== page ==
What is White Gold?

Walking through a jewelry store or browsing online can bring up a lot of questions for the casual jewelry fan. There are a lot of terms unique to the world of metals and gems, many of which we’ve never heard before.

White gold is one of those terms that sounds kind of vague, and most of us don’t really know what it means. If that’s where you’re at, this is the right article for you. We’re taking a deep dive into the definition of white gold and answering all those questions you never thought to ask.

Is white gold gold, or something else? Is the color actually white, or is that just a weird name? Do we pay more or less for white gold than yellow gold, and why? What other factors come into play, and how do you know if your purchase is worth it?

We’re tackling all these important questions and more right now, so let’s get right to it.

White Gold Definition

The word we’re going to need to figure out the meaning of white gold isalloy. An alloy is the result of two or more metallic elements combined, usually to boost the strength of the final product.

When you mix ingredients in the kitchen to make something new or combine paint colors when painting a picture, it’s the same idea – what you get is something bigger than the sum of its parts with unique features you can’t predict without trying.

For thousands of years, metallurgists andalchemists have been blending, melting, and mixing various materials in search of the way to make gold, and white gold was one of the many discoveries they’ve made.

White gold is an alloy of gold andat least one white metal – most commonly combined with nickel, silver, or palladium. As you might expect, these metals mix with gold to create distinct final products, even though they all go by the same name.

That’s why you should always ask about the details of white gold when a deal is in the works. You want to know exactly what blend of materials you’re working with since the answer will determine the value, durability, and hypoallergenic properties of the metals.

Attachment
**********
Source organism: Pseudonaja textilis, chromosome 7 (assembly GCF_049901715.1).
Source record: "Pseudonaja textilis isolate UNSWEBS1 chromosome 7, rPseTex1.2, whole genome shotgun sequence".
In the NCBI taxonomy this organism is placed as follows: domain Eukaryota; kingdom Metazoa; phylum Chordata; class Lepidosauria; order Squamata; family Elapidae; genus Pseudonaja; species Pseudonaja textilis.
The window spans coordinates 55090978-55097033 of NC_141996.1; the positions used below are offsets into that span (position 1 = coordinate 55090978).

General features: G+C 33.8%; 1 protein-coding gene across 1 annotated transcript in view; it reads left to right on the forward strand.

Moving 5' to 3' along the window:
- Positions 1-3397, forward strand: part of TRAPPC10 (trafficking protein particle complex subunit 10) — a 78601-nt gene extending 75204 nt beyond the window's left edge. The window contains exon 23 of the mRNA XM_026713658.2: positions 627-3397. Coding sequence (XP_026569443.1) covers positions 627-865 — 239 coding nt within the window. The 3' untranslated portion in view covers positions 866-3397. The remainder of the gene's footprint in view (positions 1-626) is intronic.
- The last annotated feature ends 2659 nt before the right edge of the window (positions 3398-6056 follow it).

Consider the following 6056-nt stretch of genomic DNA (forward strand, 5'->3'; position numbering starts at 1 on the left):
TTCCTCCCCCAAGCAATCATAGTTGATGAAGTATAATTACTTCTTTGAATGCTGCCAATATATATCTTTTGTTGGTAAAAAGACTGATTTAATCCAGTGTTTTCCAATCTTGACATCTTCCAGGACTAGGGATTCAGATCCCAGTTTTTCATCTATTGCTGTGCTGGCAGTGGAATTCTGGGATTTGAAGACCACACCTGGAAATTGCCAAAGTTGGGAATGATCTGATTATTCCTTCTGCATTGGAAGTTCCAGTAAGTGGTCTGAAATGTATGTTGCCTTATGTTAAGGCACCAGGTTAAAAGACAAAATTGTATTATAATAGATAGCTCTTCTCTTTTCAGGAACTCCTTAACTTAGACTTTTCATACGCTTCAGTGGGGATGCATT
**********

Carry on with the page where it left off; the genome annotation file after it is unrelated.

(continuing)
These are important things to know soinvestigate away.

Of course, when someone is showing off their beautiful white gold bracelet for the first time,  you should know better than to ask about the purity or blend of the materials.

With that said, the term white gold is used loosely, so it’s crucial that you have at least a basic understanding of it before making any big buys.

In general, you’ll seegold-palladium-silver as the best white gold alloy, whilegold-nickel-copper-zinc will be the more common and affordable variation. Nickel creates a much tougher material, while palladium is more pliable and better for gemstone settings.

You will also find other alloy mixes in your search, each with certain qualities that will impact price, longevity, and maintenance protocols. As with any foray into gold, learn as much as you can about the purity of the product you’re buying.

White gold will generally be 14K (58.5 percent gold) or 18K (75% gold), with the remaining alloy materials filling out the rest of the piece.

There are a few misconceptions about white gold that we should get out of the way, as well.Rhodium plating can be confusing since it shines with a bright white glow, but this is not the actual color of white gold, so keep that in mind.

If we’re being honest, white gold looks pretty similar to yellow gold, sometimes maintaining a pale straw, light brown, or pale rose color beneath the rhodium sheen. You’ll see these colors eventually, so be prepared.

Once again, you want to learn as much as you can about jewelry before you buy it, so ask these questions and stay smart.

The Pros And Cons Of White Gold

White gold is more popular than ever, thanks to some heavy marketing and the undeniable advantages to the material.